Computing demands of today have leaned towards the personal and the portable, and in this field, contenders such as a netbook or tablet are the leaders in the compact personal computing device market.
Although, it could be argued that the popularity of a netbook has already begun to wain with the focal point of innovation seemingly on tablets. In addition, in just a few short years, the iPad has taken the world by storm with the latest iPad selling millions over the course of a weekend. So, when comparing a netbook to an iPad, where do they stack up?
The netbook was Intel’s attempt to put the power of a PC into a very portable design and package. So far, though it might not be as much eye candy as an iPad, the current series of netbooks has its fans.
Though the netbook is a laptop in design and the iPad is a tablet, we can still compare aspects of the devices that matter most when it comes to portable, personal computing; aspects such as internet connectivity, battery longevity, processing power, and overall usability.
Despite the release of the new iPad, the iPad 2 remains the most widely used iPad. The iPad 2 can offer Wi-Fi or Wi-Fi and 3G, the same as leading Netbooks that can also hook up nicely to wired connections through standard hi-speed Ethernet. The Netbook, however, has the advantage of being a fully capable PC, which provides versatile browsing experience not just with several browser options, but also full support for a bunch of plug-ins and other browser tools. Take note though, that the new iPad sports 4G LTE – and as soon as the technology spreads, the new iPad will be the fastest on the market.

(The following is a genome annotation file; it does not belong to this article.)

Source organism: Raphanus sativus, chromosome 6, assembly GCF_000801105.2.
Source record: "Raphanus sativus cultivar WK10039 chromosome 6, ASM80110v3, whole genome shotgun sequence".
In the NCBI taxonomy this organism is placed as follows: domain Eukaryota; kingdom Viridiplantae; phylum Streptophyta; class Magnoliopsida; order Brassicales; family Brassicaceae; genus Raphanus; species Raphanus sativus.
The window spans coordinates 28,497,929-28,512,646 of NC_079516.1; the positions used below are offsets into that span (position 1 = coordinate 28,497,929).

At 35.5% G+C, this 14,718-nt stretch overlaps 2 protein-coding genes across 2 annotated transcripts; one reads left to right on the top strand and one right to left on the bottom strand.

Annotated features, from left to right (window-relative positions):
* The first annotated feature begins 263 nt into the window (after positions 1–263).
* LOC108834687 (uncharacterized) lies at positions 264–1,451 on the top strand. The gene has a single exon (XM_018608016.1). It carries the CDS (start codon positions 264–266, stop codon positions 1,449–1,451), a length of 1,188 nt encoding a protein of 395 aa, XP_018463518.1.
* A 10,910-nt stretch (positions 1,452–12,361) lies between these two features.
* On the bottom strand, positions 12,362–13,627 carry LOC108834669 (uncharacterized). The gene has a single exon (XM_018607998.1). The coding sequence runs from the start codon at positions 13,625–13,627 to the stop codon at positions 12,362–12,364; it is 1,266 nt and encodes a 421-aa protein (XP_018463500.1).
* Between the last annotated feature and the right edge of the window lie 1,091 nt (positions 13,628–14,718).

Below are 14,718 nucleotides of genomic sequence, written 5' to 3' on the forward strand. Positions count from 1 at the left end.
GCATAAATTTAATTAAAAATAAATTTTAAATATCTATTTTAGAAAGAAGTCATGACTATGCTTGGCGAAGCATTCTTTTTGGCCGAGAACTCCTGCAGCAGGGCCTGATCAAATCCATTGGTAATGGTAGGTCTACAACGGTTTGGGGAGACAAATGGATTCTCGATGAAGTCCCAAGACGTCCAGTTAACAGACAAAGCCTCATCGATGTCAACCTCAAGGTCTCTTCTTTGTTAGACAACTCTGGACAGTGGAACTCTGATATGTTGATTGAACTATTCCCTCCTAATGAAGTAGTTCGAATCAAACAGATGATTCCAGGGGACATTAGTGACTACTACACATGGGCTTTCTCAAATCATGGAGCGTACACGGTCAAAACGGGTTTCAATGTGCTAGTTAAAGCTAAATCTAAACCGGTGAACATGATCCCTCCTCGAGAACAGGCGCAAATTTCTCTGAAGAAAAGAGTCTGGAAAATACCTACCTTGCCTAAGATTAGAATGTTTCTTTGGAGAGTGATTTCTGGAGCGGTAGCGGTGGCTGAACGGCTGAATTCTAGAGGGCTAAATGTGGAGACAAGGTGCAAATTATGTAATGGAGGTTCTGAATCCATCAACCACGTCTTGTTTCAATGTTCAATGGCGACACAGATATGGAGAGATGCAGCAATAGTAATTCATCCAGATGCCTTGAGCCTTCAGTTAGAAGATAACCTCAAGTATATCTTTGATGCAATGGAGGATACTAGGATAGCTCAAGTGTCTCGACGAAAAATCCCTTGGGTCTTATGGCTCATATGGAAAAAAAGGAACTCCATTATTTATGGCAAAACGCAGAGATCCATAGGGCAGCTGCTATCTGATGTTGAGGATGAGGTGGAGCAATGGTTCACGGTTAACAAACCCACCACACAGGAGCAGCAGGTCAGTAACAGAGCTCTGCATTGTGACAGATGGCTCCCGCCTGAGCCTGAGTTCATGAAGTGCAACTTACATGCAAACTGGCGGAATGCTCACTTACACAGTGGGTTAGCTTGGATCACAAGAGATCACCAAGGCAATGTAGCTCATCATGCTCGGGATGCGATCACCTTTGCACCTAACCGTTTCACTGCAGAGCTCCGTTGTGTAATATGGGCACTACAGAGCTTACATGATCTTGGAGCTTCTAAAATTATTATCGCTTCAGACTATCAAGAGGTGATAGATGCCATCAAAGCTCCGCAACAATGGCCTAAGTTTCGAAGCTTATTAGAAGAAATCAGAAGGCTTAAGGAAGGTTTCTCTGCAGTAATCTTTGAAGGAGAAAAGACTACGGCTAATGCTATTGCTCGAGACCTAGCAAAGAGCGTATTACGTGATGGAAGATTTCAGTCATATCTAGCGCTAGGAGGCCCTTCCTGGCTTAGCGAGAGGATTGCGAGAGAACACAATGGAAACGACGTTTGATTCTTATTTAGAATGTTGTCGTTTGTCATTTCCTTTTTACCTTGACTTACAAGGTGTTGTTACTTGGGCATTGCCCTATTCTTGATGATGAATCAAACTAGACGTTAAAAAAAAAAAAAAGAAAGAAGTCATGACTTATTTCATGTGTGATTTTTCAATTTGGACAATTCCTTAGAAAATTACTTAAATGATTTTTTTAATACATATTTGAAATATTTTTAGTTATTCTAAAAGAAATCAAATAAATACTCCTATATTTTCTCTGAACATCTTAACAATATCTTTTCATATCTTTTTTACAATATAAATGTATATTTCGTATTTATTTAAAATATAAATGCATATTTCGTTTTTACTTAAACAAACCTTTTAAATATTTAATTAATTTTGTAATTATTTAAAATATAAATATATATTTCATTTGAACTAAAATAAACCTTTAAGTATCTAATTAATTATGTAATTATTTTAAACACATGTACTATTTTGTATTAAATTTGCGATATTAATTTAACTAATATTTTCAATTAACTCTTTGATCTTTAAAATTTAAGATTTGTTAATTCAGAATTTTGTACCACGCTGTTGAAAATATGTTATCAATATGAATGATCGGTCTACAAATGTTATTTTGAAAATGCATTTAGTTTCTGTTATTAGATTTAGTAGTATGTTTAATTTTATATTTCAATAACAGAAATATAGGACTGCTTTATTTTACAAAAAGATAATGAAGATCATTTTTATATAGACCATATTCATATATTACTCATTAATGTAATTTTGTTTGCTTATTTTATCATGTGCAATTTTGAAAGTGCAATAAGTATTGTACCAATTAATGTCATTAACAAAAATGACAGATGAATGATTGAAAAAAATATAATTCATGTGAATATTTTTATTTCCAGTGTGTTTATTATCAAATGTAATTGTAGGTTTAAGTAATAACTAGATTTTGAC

An inherent weakness of current lines of netbooks is Intel’s PC-based microchip, which is incredibly power-hungry. The iPad 2 can go over its advertised 8 hour battery life even ion moderate use, which the Netbook can only futilely hope to accomplish. Intel, however, will soon release the new Z2460 Atom chip, which matches iPad 2′s ARM-based A5 chip in terms of power consumption. By then, it might just be anybody’s game.
Intel’s chip combined with typically 1 to 2 GB of RAM and over 250 GB of storage is more or less equal to Apple’s A5 chip with the iPad 2′s 1GB of RAM and up to 64GB of storage. The iPad might be on the low end in terms of storage, but its touch-based design makes it ideal for some tasks such as scribbling or drawing with a light pen. By overall design, however – even in the architecture of the file system – Netbooks make more productive devices over iPads, especially when it comes to multitasking.
iPads are great as a personal computing tool that you can take with you and use as a portal to Web connectivity. Netbooks, however, though far from laptops and PCs in terms of usability as a work machine or terminal, are still better than the iPad with a full keyboard and inherent features of its software. Of course, in terms of cost, the netbooks are far cheaper (staring from $250 or even lower) than the iPad 2′s almost $500 price tag.
Given that new generations of netbooks will soon follow the new iPad, we would probably see more Netbook vs iPad comparisons and changes in the way the devices measure up, but so far, the iPad leans towards personal, enjoyable computing while the netbook leans toward productive, processing-central use.
But, there really is no reason to enjoy the best of both worlds if you are willing to spend the $500 for an iPad, simply add the Zaggmate case or some other keyboard case if you prefer and your iPad instantly becomes a netbook.